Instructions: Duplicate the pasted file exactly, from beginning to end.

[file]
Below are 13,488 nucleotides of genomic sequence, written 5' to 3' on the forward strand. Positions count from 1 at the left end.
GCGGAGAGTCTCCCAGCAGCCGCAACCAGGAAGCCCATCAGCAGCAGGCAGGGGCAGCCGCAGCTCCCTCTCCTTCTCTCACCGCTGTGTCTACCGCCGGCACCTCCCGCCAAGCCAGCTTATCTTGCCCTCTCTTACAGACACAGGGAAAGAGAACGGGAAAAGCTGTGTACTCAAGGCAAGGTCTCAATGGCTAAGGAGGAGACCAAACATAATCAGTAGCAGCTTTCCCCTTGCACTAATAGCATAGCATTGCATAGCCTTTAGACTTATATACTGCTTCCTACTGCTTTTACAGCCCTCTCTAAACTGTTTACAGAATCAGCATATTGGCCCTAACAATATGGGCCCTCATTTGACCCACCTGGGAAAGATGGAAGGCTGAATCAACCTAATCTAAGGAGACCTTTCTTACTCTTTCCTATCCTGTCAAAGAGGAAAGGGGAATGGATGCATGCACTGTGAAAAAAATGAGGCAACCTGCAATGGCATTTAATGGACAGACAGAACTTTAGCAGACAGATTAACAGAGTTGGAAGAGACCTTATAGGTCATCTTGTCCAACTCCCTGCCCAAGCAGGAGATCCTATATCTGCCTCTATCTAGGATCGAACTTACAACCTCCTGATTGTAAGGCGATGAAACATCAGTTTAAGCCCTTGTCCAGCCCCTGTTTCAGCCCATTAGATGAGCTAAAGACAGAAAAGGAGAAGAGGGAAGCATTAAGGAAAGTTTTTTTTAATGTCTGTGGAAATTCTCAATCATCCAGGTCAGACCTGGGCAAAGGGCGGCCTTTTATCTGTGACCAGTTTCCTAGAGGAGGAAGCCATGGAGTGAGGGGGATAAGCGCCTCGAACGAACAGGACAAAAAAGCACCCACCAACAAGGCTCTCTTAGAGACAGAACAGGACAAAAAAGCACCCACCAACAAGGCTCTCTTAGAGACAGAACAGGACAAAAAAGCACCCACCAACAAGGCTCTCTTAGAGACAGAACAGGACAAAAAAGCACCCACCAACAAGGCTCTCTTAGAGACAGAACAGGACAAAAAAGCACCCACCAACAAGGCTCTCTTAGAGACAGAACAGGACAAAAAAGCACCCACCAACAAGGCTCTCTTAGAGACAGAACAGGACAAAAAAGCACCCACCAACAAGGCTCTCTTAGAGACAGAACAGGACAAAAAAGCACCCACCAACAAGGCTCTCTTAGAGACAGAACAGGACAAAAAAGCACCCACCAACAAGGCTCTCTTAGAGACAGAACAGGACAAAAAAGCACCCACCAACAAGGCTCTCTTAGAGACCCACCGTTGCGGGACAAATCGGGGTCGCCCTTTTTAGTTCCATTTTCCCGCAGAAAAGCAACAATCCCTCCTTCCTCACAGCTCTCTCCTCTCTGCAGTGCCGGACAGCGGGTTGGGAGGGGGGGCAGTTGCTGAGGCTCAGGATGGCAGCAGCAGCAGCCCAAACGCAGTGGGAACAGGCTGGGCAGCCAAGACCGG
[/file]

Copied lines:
Below are 13,488 nucleotides of genomic sequence, written 5' to 3' on the forward strand. Positions count from 1 at the left end.
GCGGAGAGTCTCCCAGCAGCCGCAACCAGGAAGCCCATCAGCAGCAGGCAGGGGCAGCCGCAGCTCCCTCTCCTTCTCTCACCGCTGTGTCTACCGCCGGCACCTCCCGCCAAGCCAGCTTATCTTGCCCTCTCTTACAGACACAGGGAAAGAGAACGGGAAAAGCTGTGTACTCAAGGCAAGGTCTCAATGGCTAAGGAGGAGACCAAACATAATCAGTAGCAGCTTTCCCCTTGCACTAATAGCATAGCATTGCATAGCCTTTAGACTTATATACTGCTTCCTACTGCTTTTACAGCCCTCTCTAAACTGTTTACAGAATCAGCATATTGGCCCTAACAATATGGGCCCTCATTTGACCCACCTGGGAAAGATGGAAGGCTGAATCAACCTAATCTAAGGAGACCTTTCTTACTCTTTCCTATCCTGTCAAAGAGGAAAGGGGAATGGATGCATGCACTGTGAAAAAAATGAGGCAACCTGCAATGGCATTTAATGGACAGACAGAACTTTAGCAGACAGATTAACAGAGTTGGAAGAGACCTTATAGGTCATCTTGTCCAACTCCCTGCCCAAGCAGGAGATCCTATATCTGCCTCTATCTAGGATCGAACTTACAACCTCCTGATTGTAAGGCGATGAAACATCAGTTTAAGCCCTTGTCCAGCCCCTGTTTCAGCCCATTAGATGAGCTAAAGACAGAAAAGGAGAAGAGGGAAGCATTAAGGAAAGTTTTTTTTAATGTCTGTGGAAATTCTCAATCATCCAGGTCAGACCTGGGCAAAGGGCGGCCTTTTATCTGTGACCAGTTTCCTAGAGGAGGAAGCCATGGAGTGAGGGGGATAAGCGCCTCGAACGAACAGGACAAAAAAGCACCCACCAACAAGGCTCTCTTAGAGACAGAACAGGACAAAAAAGCACCCACCAACAAGGCTCTCTTAGAGACAGAACAGGACAAAAAAGCACCCACCAACAAGGCTCTCTTAGAGACAGAACAGGACAAAAAAGCACCCACCAACAAGGCTCTCTTAGAGACAGAACAGGACAAAAAAGCACCCACCAACAAGGCTCTCTTAGAGACAGAACAGGACAAAAAAGCACCCACCAACAAGGCTCTCTTAGAGACAGAACAGGACAAAAAAGCACCCACCAACAAGGCTCTCTTAGAGACAGAACAGGACAAAAAAGCACCCACCAACAAGGCTCTCTTAGAGACAGAACAGGACAAAAAAGCACCCACCAACAAGGCTCTCTTAGAGACAGAACAGGACAAAAAAGCACCCACCAACAAGGCTCTCTTAGAGACCCACCGTTGCGGGACAAATCGGGGTCGCCCTTTTTAGTTCCATTTTCCCGCAGAAAAGCAACAATCCCTCCTTCCTCACAGCTCTCTCCTCTCTGCAGTGCCGGACAGCGGGTTGGGAGGGGGGGCAGTTGCTGAGGCTCAGGATGGCAGCAGCAGCAGCCCAAACGCAGTGGGAACAGGCTGGGCAGCCAAGACCGG